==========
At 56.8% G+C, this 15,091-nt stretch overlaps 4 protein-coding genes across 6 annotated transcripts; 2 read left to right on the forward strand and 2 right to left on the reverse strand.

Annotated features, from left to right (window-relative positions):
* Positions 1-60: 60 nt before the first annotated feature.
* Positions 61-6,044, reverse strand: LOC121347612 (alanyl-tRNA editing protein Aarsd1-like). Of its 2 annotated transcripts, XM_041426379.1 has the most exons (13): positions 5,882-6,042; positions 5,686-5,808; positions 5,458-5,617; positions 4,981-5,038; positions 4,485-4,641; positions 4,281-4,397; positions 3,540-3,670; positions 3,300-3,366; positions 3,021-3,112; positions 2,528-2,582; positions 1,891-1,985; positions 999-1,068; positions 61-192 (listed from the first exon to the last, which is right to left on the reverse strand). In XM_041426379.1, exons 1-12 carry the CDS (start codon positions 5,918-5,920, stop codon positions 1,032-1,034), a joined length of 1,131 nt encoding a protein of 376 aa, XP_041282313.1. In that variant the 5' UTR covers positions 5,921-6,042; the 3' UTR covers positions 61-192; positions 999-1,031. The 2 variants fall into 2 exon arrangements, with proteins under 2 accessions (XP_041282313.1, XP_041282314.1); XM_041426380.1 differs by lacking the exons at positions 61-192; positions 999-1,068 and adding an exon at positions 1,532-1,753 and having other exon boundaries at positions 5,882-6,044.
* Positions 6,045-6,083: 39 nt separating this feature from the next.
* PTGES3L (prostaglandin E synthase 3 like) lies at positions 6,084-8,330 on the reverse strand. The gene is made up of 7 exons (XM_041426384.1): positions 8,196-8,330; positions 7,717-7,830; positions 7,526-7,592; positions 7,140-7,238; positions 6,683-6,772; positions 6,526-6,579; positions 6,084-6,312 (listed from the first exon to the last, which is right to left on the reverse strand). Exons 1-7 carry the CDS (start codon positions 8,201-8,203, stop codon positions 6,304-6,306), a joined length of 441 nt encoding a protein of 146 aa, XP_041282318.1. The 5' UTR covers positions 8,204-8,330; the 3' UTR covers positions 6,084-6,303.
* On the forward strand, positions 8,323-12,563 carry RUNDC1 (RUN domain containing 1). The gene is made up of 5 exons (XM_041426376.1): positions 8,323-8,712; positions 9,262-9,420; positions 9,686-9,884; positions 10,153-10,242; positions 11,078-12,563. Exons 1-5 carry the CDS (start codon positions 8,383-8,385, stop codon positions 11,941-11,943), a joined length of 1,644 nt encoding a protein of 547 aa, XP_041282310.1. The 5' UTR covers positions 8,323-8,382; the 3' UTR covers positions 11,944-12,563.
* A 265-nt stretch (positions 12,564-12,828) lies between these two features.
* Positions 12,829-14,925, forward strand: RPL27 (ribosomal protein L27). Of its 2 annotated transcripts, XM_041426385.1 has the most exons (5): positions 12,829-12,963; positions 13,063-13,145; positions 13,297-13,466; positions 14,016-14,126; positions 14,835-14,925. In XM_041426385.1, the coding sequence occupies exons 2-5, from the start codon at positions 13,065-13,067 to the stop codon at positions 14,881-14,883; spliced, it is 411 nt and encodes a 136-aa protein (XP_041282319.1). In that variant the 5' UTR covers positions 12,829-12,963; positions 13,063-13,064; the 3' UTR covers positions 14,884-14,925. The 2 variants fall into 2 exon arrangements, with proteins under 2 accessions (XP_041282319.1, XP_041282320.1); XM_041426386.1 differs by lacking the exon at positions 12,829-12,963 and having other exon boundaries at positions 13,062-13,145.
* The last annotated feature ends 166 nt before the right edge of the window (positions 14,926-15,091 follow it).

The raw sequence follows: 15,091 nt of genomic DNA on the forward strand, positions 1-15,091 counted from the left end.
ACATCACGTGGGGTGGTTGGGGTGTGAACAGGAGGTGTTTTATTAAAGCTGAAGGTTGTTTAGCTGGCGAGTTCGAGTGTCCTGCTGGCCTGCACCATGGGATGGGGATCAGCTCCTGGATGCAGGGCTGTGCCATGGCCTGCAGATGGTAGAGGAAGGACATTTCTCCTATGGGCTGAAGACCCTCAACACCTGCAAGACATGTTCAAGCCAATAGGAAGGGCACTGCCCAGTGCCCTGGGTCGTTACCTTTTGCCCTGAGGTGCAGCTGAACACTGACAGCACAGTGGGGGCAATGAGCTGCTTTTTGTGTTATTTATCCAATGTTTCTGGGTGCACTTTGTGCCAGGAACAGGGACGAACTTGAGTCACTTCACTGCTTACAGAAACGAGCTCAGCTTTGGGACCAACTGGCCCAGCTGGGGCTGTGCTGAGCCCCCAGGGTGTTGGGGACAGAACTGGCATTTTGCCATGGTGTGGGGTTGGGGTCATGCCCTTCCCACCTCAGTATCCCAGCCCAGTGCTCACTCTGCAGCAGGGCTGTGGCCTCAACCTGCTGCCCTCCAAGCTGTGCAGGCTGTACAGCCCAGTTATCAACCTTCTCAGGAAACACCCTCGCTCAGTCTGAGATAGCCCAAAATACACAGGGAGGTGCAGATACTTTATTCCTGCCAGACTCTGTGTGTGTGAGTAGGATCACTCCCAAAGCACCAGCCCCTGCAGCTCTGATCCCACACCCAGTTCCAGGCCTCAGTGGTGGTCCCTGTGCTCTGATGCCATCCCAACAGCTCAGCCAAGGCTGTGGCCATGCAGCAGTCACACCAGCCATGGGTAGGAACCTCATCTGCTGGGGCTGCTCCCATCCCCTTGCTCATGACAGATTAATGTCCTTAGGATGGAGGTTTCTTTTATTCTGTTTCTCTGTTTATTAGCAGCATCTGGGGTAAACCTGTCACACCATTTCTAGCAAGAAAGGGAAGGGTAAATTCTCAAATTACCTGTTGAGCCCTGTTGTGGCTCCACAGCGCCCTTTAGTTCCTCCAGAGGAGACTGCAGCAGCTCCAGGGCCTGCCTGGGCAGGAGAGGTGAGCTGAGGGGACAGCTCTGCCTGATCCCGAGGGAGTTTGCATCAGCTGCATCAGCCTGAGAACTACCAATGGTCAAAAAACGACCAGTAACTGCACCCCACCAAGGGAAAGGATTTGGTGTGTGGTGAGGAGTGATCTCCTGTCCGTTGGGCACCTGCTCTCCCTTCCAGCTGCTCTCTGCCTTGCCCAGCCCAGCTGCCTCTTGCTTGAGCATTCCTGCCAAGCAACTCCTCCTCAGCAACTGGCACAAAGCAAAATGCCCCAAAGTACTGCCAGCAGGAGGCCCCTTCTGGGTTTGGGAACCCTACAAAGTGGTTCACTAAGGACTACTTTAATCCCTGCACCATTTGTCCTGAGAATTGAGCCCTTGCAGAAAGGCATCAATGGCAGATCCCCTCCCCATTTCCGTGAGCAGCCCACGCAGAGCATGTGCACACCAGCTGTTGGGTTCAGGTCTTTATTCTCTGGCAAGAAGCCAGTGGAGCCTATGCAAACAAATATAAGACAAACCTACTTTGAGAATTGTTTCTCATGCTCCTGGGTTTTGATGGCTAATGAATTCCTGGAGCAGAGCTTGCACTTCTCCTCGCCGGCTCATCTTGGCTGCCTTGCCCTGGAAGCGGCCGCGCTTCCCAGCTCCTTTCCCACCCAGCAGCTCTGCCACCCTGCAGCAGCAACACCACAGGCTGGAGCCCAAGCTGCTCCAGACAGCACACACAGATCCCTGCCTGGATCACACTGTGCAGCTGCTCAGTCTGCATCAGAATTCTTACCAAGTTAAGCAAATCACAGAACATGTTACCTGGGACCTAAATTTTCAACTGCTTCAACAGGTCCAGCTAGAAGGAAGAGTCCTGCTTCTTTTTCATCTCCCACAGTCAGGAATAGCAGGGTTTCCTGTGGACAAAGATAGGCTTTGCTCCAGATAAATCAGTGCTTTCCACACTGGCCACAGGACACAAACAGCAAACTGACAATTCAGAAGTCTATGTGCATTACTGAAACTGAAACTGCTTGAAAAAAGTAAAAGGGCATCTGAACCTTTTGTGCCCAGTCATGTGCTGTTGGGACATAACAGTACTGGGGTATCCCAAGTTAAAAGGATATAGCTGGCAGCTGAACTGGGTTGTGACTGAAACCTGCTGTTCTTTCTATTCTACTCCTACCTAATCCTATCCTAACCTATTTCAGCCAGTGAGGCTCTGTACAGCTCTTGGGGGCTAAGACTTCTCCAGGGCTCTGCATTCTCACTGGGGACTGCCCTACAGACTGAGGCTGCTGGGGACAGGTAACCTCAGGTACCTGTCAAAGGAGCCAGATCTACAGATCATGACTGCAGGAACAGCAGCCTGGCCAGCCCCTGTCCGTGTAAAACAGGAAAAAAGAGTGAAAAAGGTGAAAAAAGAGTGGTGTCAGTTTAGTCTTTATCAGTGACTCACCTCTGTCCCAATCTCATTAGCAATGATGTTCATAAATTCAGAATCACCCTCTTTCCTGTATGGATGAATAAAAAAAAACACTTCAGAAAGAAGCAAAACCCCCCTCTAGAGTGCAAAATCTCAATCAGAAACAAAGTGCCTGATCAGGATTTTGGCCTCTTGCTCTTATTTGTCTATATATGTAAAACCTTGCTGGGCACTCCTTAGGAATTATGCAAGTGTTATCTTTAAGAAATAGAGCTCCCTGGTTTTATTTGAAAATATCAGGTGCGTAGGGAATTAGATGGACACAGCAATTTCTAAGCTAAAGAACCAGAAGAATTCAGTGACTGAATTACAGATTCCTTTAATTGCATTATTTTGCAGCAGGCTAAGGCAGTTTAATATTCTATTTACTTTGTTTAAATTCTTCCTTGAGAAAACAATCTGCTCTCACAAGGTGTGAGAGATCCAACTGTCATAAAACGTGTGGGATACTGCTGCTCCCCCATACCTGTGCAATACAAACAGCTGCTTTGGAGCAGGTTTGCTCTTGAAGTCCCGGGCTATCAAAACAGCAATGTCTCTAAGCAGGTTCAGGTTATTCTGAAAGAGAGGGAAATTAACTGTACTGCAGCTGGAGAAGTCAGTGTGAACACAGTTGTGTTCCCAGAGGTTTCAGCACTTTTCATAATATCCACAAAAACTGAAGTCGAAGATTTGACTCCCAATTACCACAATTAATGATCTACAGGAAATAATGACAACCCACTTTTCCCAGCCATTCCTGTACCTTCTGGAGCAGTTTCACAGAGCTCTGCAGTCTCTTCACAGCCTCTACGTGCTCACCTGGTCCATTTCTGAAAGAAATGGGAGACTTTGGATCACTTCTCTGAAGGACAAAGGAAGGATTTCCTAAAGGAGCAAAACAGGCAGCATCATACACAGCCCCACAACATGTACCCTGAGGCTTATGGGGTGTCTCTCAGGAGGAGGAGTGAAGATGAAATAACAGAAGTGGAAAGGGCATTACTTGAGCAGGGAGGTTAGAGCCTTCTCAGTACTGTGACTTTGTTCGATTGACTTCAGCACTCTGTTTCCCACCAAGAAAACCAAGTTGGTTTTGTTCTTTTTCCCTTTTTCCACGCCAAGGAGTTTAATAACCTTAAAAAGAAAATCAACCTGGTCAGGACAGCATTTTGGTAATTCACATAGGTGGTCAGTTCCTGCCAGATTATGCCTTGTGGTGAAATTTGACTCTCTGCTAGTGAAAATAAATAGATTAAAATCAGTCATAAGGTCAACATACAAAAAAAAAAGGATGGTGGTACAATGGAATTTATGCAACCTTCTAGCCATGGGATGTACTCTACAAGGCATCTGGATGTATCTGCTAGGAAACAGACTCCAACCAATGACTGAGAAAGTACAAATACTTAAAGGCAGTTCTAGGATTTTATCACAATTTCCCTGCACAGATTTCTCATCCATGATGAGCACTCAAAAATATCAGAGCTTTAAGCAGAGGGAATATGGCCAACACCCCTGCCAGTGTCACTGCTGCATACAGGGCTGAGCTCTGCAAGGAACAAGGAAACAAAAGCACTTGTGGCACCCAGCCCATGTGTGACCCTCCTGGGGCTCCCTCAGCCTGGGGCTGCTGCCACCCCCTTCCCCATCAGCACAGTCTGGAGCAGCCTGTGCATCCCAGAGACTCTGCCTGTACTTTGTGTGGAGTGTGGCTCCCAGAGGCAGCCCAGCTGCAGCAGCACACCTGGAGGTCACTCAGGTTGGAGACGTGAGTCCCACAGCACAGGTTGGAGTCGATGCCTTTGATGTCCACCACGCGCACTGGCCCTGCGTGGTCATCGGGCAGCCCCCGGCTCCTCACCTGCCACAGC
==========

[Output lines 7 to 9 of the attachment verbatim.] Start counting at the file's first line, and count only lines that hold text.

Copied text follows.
* On the forward strand, positions 8,323-12,563 carry RUNDC1 (RUN domain containing 1). The gene is made up of 5 exons (XM_041426376.1): positions 8,323-8,712; positions 9,262-9,420; positions 9,686-9,884; positions 10,153-10,242; positions 11,078-12,563. Exons 1-5 carry the CDS (start codon positions 8,383-8,385, stop codon positions 11,941-11,943), a joined length of 1,644 nt encoding a protein of 547 aa, XP_041282310.1. The 5' UTR covers positions 8,323-8,382; the 3' UTR covers positions 11,944-12,563.
* A 265-nt stretch (positions 12,564-12,828) lies between these two features.
* Positions 12,829-14,925, forward strand: RPL27 (ribosomal protein L27). Of its 2 annotated transcripts, XM_041426385.1 has the most exons (5): positions 12,829-12,963; positions 13,063-13,145; positions 13,297-13,466; positions 14,016-14,126; positions 14,835-14,925. In XM_041426385.1, the coding sequence occupies exons 2-5, from the start codon at positions 13,065-13,067 to the stop codon at positions 14,881-14,883; spliced, it is 411 nt and encodes a 136-aa protein (XP_041282319.1). In that variant the 5' UTR covers positions 12,829-12,963; positions 13,063-13,064; the 3' UTR covers positions 14,884-14,925. The 2 variants fall into 2 exon arrangements, with proteins under 2 accessions (XP_041282319.1, XP_041282320.1); XM_041426386.1 differs by lacking the exon at positions 12,829-12,963 and having other exon boundaries at positions 13,062-13,145.